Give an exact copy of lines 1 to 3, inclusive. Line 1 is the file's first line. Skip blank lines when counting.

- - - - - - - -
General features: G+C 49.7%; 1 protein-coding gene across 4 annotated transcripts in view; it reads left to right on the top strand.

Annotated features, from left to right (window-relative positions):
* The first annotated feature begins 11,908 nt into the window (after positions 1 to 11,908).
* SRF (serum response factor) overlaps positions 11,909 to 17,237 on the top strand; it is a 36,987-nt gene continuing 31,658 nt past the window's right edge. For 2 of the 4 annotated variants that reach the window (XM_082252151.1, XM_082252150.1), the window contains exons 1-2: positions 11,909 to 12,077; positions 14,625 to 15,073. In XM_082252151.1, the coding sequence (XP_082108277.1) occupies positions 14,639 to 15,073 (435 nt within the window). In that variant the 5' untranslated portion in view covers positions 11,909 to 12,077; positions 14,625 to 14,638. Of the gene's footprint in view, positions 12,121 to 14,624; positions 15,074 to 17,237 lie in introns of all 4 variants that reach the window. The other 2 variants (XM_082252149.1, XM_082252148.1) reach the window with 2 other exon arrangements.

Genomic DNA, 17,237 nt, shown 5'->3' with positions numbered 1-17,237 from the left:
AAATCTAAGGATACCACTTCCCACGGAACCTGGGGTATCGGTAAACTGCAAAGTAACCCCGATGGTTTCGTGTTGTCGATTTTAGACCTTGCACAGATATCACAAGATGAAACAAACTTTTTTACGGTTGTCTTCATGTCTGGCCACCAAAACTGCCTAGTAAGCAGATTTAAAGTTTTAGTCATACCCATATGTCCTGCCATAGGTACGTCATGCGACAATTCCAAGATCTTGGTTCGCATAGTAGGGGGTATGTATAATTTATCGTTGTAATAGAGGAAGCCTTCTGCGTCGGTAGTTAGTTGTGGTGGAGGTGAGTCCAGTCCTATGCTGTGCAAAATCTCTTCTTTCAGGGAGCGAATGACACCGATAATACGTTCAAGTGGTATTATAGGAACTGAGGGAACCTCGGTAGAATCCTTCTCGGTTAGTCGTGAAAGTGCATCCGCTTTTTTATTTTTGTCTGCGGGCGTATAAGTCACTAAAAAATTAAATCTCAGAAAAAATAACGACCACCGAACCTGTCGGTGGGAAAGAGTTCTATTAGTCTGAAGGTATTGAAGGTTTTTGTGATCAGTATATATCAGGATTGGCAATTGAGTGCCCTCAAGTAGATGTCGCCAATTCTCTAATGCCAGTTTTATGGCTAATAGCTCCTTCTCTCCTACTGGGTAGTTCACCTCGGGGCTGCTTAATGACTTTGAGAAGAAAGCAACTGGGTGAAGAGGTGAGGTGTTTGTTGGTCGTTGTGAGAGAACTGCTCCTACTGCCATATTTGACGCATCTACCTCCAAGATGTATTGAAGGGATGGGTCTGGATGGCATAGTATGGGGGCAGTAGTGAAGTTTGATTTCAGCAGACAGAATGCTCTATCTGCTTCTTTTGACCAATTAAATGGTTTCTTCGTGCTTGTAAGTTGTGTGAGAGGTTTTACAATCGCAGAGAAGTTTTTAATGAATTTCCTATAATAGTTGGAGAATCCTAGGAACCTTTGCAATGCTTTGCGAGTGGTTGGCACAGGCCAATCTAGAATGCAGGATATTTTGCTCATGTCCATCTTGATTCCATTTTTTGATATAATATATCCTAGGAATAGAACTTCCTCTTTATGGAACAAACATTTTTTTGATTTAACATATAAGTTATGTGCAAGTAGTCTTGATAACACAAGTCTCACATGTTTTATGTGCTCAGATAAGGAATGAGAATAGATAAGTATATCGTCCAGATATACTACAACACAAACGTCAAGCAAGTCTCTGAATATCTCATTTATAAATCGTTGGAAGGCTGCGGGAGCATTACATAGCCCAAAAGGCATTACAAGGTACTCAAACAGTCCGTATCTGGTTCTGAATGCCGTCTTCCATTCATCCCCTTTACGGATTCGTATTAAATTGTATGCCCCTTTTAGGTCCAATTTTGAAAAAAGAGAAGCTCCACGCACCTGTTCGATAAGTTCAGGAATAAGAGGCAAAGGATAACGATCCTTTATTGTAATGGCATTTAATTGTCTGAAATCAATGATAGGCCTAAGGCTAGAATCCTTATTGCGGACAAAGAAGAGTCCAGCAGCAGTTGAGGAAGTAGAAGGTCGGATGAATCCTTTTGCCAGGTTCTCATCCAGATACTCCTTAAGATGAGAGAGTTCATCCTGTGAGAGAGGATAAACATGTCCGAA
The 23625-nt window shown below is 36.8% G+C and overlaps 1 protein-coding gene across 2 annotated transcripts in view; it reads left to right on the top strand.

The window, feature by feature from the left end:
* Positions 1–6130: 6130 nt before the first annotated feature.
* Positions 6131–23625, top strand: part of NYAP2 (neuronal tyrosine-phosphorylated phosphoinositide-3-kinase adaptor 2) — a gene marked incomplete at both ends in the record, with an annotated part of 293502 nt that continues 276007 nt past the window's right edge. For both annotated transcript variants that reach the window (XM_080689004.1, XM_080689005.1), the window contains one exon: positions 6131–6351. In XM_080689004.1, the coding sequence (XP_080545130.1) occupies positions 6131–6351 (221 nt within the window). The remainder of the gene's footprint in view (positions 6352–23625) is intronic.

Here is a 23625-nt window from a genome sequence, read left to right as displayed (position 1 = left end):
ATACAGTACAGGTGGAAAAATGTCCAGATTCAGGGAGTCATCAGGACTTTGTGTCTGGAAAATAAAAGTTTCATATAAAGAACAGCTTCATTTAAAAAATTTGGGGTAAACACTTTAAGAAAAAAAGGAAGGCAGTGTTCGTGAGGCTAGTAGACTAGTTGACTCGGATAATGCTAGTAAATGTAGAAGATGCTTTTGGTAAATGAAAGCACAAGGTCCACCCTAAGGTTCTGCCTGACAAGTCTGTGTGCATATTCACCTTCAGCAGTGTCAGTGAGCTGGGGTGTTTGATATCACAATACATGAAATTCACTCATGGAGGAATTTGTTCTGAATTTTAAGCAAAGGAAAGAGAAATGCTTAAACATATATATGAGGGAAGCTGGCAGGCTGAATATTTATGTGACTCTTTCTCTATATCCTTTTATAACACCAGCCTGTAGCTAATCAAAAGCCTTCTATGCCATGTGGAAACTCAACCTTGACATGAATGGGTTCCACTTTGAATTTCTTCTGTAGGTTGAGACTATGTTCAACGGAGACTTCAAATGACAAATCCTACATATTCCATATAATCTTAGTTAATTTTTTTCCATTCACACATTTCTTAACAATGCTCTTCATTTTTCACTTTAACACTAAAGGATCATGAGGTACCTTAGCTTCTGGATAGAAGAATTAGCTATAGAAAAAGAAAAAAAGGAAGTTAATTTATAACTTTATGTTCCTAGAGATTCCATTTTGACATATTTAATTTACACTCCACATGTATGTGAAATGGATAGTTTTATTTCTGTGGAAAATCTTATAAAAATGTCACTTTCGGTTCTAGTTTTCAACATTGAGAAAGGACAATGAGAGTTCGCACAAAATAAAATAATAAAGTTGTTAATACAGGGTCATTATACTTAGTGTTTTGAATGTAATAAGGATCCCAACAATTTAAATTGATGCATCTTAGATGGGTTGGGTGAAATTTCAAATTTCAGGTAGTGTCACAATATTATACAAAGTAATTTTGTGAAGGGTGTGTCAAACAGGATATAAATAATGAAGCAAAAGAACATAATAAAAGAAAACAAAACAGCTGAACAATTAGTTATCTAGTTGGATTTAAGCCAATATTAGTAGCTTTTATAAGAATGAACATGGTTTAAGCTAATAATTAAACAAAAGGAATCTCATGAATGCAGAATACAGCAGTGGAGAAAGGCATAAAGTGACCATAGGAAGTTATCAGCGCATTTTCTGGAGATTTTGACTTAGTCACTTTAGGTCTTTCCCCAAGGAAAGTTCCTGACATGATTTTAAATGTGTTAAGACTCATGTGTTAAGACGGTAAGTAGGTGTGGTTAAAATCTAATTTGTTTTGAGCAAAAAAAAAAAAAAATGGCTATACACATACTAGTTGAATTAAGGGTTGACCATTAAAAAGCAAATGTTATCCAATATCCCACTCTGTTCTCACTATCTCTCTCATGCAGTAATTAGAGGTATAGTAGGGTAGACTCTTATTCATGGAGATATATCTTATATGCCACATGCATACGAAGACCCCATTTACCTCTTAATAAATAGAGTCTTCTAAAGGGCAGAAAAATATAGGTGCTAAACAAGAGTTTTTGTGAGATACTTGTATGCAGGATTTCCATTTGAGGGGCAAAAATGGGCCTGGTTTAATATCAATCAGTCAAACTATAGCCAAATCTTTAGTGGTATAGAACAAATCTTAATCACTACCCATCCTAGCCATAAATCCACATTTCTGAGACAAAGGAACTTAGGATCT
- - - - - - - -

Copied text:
General features: G+C 49.7%; 1 protein-coding gene across 4 annotated transcripts in view; it reads left to right on the top strand.

Annotated features, from left to right (window-relative positions):
* The first annotated feature begins 11,908 nt into the window (after positions 1 to 11,908).